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Thanks for resting your eyeballs here for a moment.(They are resting, right?) If you rest them a little longer, you may learn some interesting,(hopefully)entertaining, and, yes, ocassionally BIZARRE things about FRENCH COUNTRY LIFE (more…)

| January 27th, 2017 | Continued

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The Birth(and Death) of Impressionism – Part Two

The Birth(and Death) of Impressionism – Part Two

Pierre Auguste Renoir: vie et œuvres majeures

Author’s Note: If you missed Part One of the Impressionist story – IT’S HERE.

Renoir had been inspired by Claude Monet since the day they first met in 1862.With this renewed motivation, Renoir seemed to push himself to take more chances, work harder and never give up.

Renoir painted with Monet whenever he could and he loved to have Monet and his wife Camille pose for him, especially Camille.Over the course of a few years Renoir painted Camille no less than 15 times.In fact Renoir dropped by Monet’s home so often that a bed was always kept open for him.

Edouard Manet also showed up to paint with Monet. MANET had long been seen as the leader of the avant-garde but he had yet to experiment with the impressionist technique.

The turning point for Manet came because of the tremendous amount of press the first impressionist exhibition had generated.

This made it clear that these younger artists with their newer forms of expression were becoming the avant-garde. And MANET, the older man wanted to keep a pace with the forward movement of the impressionists.

MANET painted Monet not only in his studio boat, but in Monet’s garden.

One sunny afternoon he began to paint Camille and then Renoir showed up. their two paintings have exactly the same subject: Camille and Jean lying upon the grass in exactly the same location.

The Story goes that when Monet went o look at Renior’s painting, he said this boy just can’t paint Better tell him to pack it up.

This is something that was said absolutely as a joke because he recognized that the Renoir’s was the most devastatingly successful sketch. And indeed a sketch that makes Monet’s own work look slightly stayed.

While MANET was painting with Monet, his brother Eugene was vacationing on the Normandy coast.

Also on vacation in fake off were Berthe Morisot and Jean Monnet an amateur artist. The two spent days on end painting together.

In the spring of 1876 the Impressionists began organizing their second group exhibition. This time the group presented itself less as simply an association of independent artists and more as a movement.

The second exhibition had more works of art by each of the members who were thought to be central to the movement.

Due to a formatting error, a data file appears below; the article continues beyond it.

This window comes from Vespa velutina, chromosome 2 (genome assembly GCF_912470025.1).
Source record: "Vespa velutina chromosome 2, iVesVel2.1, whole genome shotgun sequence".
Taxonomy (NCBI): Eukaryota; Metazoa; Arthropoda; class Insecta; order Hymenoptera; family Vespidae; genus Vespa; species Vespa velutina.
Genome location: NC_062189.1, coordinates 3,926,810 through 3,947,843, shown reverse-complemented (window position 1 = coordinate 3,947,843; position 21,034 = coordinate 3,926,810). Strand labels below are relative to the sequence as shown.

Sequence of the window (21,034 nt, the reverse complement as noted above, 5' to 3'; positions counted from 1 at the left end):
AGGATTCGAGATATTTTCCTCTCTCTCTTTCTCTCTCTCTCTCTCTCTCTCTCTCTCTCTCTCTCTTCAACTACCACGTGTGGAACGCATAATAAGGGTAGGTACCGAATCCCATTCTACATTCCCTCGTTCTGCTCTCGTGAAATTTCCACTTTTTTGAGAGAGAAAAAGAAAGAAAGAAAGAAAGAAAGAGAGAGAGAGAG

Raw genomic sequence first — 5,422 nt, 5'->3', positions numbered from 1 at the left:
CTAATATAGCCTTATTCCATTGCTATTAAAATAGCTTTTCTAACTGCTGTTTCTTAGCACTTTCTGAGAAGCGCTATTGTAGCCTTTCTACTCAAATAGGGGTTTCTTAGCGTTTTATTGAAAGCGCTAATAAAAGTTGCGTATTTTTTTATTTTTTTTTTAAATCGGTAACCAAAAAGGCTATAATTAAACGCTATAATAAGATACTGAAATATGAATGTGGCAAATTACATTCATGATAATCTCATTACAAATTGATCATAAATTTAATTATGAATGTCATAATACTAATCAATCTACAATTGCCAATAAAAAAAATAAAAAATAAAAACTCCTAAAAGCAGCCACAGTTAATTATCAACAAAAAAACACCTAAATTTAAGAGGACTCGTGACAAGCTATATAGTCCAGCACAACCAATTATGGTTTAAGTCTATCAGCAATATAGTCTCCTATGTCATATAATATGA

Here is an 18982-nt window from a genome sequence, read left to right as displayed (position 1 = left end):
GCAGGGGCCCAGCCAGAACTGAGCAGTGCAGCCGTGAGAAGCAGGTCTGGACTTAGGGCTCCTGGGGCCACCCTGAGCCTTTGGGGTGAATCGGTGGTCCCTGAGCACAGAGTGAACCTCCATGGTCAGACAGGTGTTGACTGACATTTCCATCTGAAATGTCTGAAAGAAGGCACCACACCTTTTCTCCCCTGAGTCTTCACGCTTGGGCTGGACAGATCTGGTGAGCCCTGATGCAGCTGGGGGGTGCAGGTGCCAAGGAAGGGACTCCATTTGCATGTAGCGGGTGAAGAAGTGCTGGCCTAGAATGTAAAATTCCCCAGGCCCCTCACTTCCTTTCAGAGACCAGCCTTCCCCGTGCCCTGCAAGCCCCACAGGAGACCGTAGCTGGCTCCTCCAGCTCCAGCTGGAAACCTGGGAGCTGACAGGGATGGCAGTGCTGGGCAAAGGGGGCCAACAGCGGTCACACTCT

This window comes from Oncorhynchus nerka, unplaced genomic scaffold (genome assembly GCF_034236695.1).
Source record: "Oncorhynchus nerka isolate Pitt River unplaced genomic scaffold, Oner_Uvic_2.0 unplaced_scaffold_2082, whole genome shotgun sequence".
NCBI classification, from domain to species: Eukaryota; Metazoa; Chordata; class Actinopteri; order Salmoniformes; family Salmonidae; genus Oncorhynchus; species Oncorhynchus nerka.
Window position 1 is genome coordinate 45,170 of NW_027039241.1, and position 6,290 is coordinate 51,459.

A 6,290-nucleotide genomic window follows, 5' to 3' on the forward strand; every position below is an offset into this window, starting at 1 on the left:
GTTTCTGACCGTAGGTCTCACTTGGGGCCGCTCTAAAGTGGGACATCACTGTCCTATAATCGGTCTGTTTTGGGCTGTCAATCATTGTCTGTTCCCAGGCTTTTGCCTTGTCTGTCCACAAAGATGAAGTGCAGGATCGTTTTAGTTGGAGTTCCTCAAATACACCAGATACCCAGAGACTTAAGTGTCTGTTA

While only a few thousand would actually attend the show, newspapers Worldwide were quick to cover the story of these independent artists.

When the second impressionist exhibition closed in May of 1876 the group took solace in the fact that they did not lose money and were pleased the show had piqued the interest of a handful of new collectors.

But it was only a handful not enough to support the needy artists Pissarro Renoir and Monet.

In the fall of 1876 Claude Monet left Camille and their nine-year-old son to work in Mahjong on a series of paintings for his best patron Ernesto shidae a nest. He and his wife Elise were immensely wealthy. They not only had a chateau, but a private train to bring in their guests.

Ernest liked to spend money and he spent quite a bit of it on art and asked Monet to paint several large-scale works depicting scenes around his chateau.Monet set up a studio on the estate and moved in with Elise and her children.

Then, the dark clouds began to hover over this happy artistic scene.In the spring of 1877 Ernesto’s business went bankrupt and he lost everything. Including the Chateau.

Clearly, Monet was also in a difficult situation. He was broke and his creditors were out of patience. Monet and Camille began sharing a house with Elise and her six children hoping to save money by joining their families together.There were eleven people in this house.

To make matters even more difficult ,Camille was pregnant with her second child. She gave birth to a boy Michel in March 1878. But Camille seemed unable to recover after the delivery.

By the summer of 1879 she was alarmingly weak and in constant debilitating pain. Monet borrowed a thousand francs to pay for her doctors. But they were unable to help.Four days later Camille was dead at 32 years old.

Camille was buried in a simple plot in the corner of the Vettii graveyard.In the depths of his sorrow Monet stood for day after day in the brutal cold that came that winter and painted the Seine, churning with ice. While these paintings would soon spark new sales for the rest of the winter, Monet Elise and the eight children barely had enough to eat.

End of Part 2

The Birth (And Death)of Impressionism – Part One

Reproduction de La Promenade de Claude Monet – Galerie Mont-Blanc


Early in the 1860s a few young artists began to paint modern life as they saw .They had quietly rejected the idea that art was to tell stories of religious mythology or history. They were not interested in the past.